- a person or thing that radiates.
- any of various heating devices, as a series or coil of pipes through which steam or hot water passes.
- a device constructed from thin-walled tubes and metal fins, used for cooling circulating water, as in an automobile engine.
- Radio. a transmitting antenna.
Origin of radiator
Examples from the Web for radiator
It was around noon that Brinsley chucked the phone behind a radiator at the basketball stadium and went off the grid.Alleged Cop Killer Ismaaiyl Brinsley Had a Death Wish
December 22, 2014
Once there, I have two windows looking our on our courtyard, and a radiator for coziness.How I Write: Diane Johnson
January 15, 2014
Love the author photo, with the Isro and all, sitting on a radiator cover at The New Yorker.The Most Underrated Novels I’ve Edited
November 19, 2013
The room, perhaps 10 by 25 feet, seemed like a prison cell: blankets on the floors, a bottle of water, a Quran on the radiator.My Harrowing Kidnapping Ordeal in Syria
January 29, 2013
Any idea why it tasted like some combination of radiator fluid and formaldehyde?Guy Fieri Battles Scathing New York Times Review by Pete Wells
November 16, 2012
Polly shivered in her damp clothing and went over to the radiator.Polly of Lady Gay Cottage
Emma C. Dowd
And the captain looked anything but formidable as he hugged the radiator.
He looked at his cigar regretfully, and laid it on the top of the radiator.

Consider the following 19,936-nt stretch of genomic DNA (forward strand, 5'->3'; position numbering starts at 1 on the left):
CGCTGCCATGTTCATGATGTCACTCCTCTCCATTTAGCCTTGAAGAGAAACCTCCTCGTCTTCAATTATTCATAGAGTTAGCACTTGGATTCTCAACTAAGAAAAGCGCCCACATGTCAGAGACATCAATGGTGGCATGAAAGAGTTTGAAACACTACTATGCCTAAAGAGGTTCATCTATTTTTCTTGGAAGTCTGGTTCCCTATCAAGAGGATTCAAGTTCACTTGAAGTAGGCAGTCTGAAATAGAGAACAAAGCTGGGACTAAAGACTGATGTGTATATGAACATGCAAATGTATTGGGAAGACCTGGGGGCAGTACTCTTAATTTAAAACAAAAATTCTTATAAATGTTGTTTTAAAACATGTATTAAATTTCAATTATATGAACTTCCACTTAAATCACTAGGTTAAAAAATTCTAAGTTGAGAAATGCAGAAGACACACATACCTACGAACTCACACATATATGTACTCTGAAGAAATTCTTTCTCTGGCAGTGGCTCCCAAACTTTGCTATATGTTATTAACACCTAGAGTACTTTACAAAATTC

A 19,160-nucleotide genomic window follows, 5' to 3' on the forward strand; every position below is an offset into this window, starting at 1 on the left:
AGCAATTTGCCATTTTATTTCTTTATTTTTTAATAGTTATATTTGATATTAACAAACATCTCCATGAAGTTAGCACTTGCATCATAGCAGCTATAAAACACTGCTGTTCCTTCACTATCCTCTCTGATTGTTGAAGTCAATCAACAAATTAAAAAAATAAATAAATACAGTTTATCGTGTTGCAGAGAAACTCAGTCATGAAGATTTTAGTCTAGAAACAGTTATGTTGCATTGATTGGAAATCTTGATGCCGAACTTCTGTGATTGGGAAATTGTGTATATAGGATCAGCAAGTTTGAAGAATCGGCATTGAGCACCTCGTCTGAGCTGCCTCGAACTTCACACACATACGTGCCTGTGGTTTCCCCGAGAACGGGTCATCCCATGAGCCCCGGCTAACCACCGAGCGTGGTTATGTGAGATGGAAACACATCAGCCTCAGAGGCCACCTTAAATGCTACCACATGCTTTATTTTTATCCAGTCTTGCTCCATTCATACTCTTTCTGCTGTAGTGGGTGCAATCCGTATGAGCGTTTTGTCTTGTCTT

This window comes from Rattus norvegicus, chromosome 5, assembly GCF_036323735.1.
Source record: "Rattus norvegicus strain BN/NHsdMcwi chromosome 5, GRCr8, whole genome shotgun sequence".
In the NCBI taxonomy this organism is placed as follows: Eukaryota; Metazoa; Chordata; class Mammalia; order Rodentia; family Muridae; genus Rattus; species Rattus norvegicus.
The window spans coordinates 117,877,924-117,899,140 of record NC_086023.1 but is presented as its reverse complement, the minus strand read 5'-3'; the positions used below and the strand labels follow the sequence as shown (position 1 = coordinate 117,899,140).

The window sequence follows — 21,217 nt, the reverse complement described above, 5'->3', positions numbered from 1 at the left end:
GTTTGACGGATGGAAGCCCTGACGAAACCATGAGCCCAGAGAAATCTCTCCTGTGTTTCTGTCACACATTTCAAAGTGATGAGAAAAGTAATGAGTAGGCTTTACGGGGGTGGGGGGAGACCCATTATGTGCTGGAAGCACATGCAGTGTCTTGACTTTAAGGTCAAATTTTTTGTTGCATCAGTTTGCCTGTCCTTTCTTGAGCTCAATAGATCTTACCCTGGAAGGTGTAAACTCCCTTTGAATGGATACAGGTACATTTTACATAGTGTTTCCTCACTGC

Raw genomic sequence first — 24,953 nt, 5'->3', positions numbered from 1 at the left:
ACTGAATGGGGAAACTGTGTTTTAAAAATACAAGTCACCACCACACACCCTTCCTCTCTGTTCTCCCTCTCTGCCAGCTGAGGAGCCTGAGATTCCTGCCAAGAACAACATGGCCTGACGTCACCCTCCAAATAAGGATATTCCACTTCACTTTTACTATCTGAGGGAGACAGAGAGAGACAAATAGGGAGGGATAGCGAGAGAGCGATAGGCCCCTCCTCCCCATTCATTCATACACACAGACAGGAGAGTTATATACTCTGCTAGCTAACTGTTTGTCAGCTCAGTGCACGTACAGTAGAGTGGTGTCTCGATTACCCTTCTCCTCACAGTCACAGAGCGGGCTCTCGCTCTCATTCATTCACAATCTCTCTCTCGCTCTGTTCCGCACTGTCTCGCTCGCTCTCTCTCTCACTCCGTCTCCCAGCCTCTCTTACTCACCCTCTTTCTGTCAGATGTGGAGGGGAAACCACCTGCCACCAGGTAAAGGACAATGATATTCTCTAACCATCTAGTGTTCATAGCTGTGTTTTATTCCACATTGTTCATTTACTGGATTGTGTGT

She tossed aside 66 her hat and coat and sat by the radiator to warm her hands.The Wall Street Girl
Frederick Orin Bartlett
Close by where they worked was a radiator, so that they had been kept warm all day.
- a device for heating a room, building, etc, consisting of a series of pipes through which hot water or steam passes
- a device for cooling an internal-combustion engine, consisting of thin-walled tubes through which water passes. Heat is transferred from the water through the walls of the tubes to the airstream, which is created either by the motion of the vehicle or by a fan
- Australian and NZ an electric fire
- electronics the part of an aerial or transmission line that radiates electromagnetic waves
- an electric space heater
Word Origin and History for radiator
1836, "any thing that radiates," agent noun in Latin form from radiate. Meaning "heater" is from 1851; sense of "cooling device in internal combustion engine" is 1900.
- A body that emits radiation. Radiators are commonly designed to transfer heat energy from one place to another, as in an automobile, in which the radiator cools the engine by transferring heat energy from the engine to the air, or in buildings, where radiators transfer heat energy from a furnace to the air and objects in the surrounding room.